ULI MEMBER–ONLY CONTENT: The pandemic has triggered a bigger decline in hotel and resort revenues (measured by revenue per available room, or RevPAR) than the previous five economic crises combined, and as many as two-thirds of hotels in the United States could be in default in the next six months without government support, John Hardy, president and CEO of the Hardy Group, said during a panel on the hotel and resort sector outlook during the 2020 ULI Virtual Fall Meeting. “The state of the industry right now is terrible in most areas . . . it’s hard to put a happy face on it,” said Hardy, who moderated the panel.

The problem is not uniform, however, and Hardy noted that the impact has been very geographically and industry sensitive. Cindy Estis Green, CEO and cofounder of Kalibri Labs, echoed this sentiment, noting that in the second quarter of the year, “the biggest losses in revenue were those that had the largest group in the corporate base: Boston, San Francisco, Orlando, Chicago, D.C.” The strongest markets were all “secondary and tertiary markets with a heavy drive-to base,” she said.

Markets that made up the top 10 in RevPAR—places such as Ocean City, Maryland, and Hilton Head, South Carolina—ended 2019 between 34th and 227th in REvPAR.

However, even the best-performing markets are still “only at roughly 50 percent occupancy,” Green said.

Raj Chandnani, chief development officer of WATG Wimberly Interiors, provided a positive outlook, saying that while some developments had been put on hold, very few have been canceled outright. “We’ve seen green shoots in China . . . likewise for our business in the Middle East, despite the fact that oil prices declined, they missed a beat in terms of their development plans.”

Chandnani also said that many firms have decided to undergo more development to come out ahead when the crisis is over. While many projects “simply don’t have the capital to continue development,” according to Chandnani, the situation has offered larger firms an opportunity to refocus and zero in on their investment thesis, looking to the long term and deciding what markets they want to be in.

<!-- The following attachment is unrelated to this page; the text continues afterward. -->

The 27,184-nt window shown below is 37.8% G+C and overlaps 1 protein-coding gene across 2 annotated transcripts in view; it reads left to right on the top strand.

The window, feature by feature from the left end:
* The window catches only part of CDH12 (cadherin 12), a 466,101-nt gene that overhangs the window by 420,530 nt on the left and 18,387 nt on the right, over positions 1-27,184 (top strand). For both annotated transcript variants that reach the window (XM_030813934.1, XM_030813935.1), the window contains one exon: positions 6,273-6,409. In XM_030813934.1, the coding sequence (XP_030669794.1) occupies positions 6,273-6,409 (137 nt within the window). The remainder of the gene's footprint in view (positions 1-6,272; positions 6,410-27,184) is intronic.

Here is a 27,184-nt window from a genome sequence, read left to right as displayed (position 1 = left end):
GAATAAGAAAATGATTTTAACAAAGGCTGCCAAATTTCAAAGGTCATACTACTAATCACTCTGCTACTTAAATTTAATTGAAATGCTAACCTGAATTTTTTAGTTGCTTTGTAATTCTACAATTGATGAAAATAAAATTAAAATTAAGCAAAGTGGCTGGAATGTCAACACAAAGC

Daniel Peek, president of the hotel group for Hodges Ward Elliott, noted that the marketplace is uneven, with “unprecedented levels” of liquidity, but fewer high-quality deals available. “The sheer amount of capital is supporting pricing . . . where we see every transaction getting done, is in the 10 to 15 to 25 percent discount” from pre-COVID levels.” Peek said everyone but real estate investment trusts (REITs) are buyers in the market, especially private-equity funds. This liquidity comes from a vast amount of wealth created in the last 10 years but is also a function of time. “Fund managers were raising their biggest funds as COVID hit or six months prior, and hadn’t allocated it out yet,” Peek noted. About half the transactions he has helped facilitate “have closed all cash, then gone to pursue financing afterwards.”

Hardy also asked the panelists their views on recovery. “You have to look at the demand drivers in that market and you have to understand at a much more granular level than what most people worried about,” Green said. In her opinion, this means a two- to three-year difference in recovery timing, depending on the market.

The consensus was that recovery would arrive by 2023, Peek said. “If you have a convention hotel in one of those big urban markets, that’s probably ’24; some resorts could be ’22 . . . generally RevPAR recovers by ’23.” Green said her firm’s predictive model has Atlanta and Houston as some of the first cities to recover, seeing a normal RevPAR level in late 2023.

Even with the fear of a permanent move to working from home, Peek says he is still “bullish” on the return to work. “Particularly for young people . . . they want to be around each other,” he said. Peek also believes there will be higher turnover with remote work, citing IBM going completely remote recently as an example. He noted that young people lose out on having a mentor in remote-work scenarios. As for places like New York City and San Francisco? “It’s more of a delayed recovery . . . the real question is when do people have confidence to travel to conventions and make a productive business trip?”

As for what changes the sector may see once it does come back, Chandnani said there are few design changes happening with hotels in resorts. “Brands have given a lot of operational strategies in terms of how to deal with this, but not making fundamental changes in terms of design.” Things like Plexiglas at front desks are not a design solution and are not intended to be permanent.

Operationally, there could be big changes, especially when it comes to the use of apps. Chandnani and Green both discussed the opportunity for contactless service for hotels through a brand’s app. “A lot of hotels are looking at lessons from airline businesses, how you can select rooms like a seat, how you can adopt QR codes. There’s a lot of technology coming from it,” Chandnani said. Green added that the data show that contactless technology is driving more visitors.

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SEAN WALLISCH is an advertising associate at ULI.